I want to let you in on a little secret: When it comes to maintaining balance in my life (whether dealing with my career, my relationships, or —as of recently — raising a child), I love mantras. I love coming up with one because it requires me to take stock and focus on what I really need. I love that my mantras are tailored to me and my inclinations. And most of all, I love that something so simple can have such a profound effect. Those of you who have coached with me probably already know this because I have likely encouraged you to come up with your own mantras; for those of you who are unfamiliar with them, it’s my great pleasure to introduce you.
The original definition of the word “mantra” referred to a practice in Buddhism and Hinduism of repeating the same word or sound in order to aid concentration or meditation. It was about getting clear via simple repetition. The word eventually morphed into what many of us know it as today: a frequently repeated symbolic phrase or statement. Anyone who practices meditation may be familiar with the original definition, which is still in use today. I’m talking about the latter definition — a personally crafted phrase that holds significant symbolic meaning for its user. Throughout the years, I’ve incorporated mantras into my coaching, and I’ve seen them have a major impact on my clients — people are often surprised by how effective they can be. In fact, to show you just how much I believe that they can work, we’re going to have a Mantra Challenge and one person is going to win a career-coaching session via phone. If you’ve done the Artists In Action program, then this will be familiar to you.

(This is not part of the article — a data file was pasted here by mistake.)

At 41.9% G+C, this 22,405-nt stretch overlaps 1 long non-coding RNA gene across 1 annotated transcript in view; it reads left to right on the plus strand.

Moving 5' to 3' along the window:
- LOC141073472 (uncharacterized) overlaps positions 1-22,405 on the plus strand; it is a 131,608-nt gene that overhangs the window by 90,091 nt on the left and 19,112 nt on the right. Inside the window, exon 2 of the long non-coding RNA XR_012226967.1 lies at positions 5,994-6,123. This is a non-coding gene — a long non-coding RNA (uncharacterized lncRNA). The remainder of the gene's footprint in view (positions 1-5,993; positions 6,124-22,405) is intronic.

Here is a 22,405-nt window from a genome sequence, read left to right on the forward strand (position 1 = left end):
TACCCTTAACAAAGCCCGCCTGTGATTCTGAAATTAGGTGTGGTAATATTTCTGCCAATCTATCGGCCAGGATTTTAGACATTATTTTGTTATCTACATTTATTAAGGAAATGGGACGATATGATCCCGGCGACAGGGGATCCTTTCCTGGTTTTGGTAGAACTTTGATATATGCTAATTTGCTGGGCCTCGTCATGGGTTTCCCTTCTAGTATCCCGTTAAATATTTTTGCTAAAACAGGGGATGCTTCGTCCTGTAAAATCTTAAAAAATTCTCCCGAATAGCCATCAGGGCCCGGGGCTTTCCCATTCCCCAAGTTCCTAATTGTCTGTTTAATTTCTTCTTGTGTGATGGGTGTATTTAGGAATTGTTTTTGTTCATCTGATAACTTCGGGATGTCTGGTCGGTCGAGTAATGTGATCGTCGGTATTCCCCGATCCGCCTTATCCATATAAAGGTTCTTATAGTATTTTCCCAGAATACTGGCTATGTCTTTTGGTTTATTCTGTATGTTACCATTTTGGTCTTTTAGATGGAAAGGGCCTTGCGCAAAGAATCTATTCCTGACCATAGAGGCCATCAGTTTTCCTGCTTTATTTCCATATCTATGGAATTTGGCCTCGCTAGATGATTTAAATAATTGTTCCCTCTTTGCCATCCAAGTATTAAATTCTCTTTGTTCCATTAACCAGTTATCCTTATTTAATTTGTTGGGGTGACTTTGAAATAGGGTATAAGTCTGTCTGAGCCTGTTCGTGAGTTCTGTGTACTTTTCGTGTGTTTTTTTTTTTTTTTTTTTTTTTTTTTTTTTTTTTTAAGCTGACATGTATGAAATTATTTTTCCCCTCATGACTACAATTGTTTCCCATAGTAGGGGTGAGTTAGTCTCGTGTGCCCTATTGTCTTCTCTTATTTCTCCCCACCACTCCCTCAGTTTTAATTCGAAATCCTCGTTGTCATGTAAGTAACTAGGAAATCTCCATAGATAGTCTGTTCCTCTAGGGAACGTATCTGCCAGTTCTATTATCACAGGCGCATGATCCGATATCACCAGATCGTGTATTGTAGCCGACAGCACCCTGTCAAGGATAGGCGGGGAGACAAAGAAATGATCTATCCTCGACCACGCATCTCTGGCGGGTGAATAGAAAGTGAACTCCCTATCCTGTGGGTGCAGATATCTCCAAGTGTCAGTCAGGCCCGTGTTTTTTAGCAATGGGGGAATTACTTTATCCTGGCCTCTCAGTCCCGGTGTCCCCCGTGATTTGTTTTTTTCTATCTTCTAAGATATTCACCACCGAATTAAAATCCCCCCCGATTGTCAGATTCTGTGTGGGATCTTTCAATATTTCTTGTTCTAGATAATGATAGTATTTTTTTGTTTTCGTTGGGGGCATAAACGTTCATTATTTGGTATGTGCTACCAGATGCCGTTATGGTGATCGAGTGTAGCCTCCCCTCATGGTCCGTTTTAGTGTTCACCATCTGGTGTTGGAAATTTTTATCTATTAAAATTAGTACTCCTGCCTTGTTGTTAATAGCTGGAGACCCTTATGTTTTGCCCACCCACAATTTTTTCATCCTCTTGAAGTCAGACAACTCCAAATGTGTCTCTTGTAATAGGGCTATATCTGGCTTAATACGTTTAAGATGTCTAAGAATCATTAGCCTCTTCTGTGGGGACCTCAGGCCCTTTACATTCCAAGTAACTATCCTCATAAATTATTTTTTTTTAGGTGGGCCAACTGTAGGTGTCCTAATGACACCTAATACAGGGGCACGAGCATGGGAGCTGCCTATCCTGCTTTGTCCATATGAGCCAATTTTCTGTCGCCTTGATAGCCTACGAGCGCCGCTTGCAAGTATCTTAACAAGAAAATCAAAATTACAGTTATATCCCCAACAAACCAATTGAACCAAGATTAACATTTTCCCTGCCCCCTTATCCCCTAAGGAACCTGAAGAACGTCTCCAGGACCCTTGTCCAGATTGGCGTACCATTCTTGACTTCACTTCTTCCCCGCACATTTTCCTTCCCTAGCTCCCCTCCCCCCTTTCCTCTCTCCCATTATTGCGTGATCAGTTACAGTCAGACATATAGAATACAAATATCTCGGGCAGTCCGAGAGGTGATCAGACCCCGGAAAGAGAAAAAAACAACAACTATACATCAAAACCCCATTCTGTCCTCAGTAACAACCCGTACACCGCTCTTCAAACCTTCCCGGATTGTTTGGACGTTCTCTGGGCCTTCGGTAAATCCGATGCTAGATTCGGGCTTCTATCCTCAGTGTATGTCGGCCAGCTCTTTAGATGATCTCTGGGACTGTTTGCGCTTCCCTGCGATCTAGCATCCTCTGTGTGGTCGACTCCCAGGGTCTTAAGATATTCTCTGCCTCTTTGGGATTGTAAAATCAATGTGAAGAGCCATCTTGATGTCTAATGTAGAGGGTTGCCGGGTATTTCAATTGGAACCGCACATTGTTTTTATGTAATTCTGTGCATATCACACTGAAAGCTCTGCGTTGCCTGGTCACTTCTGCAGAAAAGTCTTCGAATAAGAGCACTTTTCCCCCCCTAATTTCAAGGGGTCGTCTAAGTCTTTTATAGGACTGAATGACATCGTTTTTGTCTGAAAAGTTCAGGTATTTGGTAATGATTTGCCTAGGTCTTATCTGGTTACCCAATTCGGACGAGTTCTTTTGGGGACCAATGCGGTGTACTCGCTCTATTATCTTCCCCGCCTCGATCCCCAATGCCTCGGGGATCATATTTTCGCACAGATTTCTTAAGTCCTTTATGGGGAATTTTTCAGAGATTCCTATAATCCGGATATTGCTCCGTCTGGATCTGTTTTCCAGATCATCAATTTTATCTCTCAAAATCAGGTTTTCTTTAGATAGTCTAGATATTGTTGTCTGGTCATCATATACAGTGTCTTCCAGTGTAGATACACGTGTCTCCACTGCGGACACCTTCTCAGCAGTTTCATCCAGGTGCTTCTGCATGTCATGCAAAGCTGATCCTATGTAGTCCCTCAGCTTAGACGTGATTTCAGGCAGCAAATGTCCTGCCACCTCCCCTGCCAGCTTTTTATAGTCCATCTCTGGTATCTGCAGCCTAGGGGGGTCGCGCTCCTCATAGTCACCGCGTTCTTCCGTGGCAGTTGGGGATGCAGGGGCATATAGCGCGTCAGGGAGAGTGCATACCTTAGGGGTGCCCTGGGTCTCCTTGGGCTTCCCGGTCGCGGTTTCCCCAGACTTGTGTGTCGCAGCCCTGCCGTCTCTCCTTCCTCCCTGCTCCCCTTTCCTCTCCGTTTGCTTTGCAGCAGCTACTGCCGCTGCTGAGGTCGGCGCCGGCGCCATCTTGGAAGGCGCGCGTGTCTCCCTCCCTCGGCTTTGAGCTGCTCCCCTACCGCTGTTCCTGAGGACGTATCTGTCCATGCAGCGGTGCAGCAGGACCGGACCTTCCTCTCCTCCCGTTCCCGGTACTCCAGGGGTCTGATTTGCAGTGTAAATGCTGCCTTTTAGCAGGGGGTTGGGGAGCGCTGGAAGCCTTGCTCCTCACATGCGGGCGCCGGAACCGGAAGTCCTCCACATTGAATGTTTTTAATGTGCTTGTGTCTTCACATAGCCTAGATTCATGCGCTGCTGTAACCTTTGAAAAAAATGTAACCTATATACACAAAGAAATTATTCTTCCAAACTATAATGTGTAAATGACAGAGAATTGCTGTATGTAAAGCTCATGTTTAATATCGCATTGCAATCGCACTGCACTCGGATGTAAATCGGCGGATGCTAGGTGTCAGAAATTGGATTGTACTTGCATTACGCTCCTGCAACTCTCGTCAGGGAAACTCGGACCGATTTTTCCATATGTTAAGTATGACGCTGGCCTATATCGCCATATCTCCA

Here’s the deal: for the first part, all you have to do is come up with a personal mantra that is specific to you and your needs. That’s it. Now, when I say “your needs,” I’m specifically talking about self-care and inner balance. Mantras can be used in any area of your life, but I want to focus on this arena. Of course, that arena can be quite large. As I mentioned above, there are a lot of things that can affect your inner balance — your career, your relationships, your physical/mental/emotional health. The important thing here is to think about an area of your life that’s affecting your inner balance, and target it with a mantra.
Identifying the right mantra can be incredibly powerful when it comes to changing our thought patterns and re-focusing our attention on how we want to feel. If you’re someone who loves a good mantra, then this may come easy to you. If you’re someone who has resistance to this sort of thing, I’m going to encourage you to step outside of your comfort zone and give this a try.
Keep in mind that when creating a mantra, it has to come from you and it has to resonate deeply. Your mantra can be anything you want it to be; the only requirement is that it captures the essence of what you need to hear most when it comes to your self-care. When you land on the right mantra, you’ll know, because it just fits you like a glove.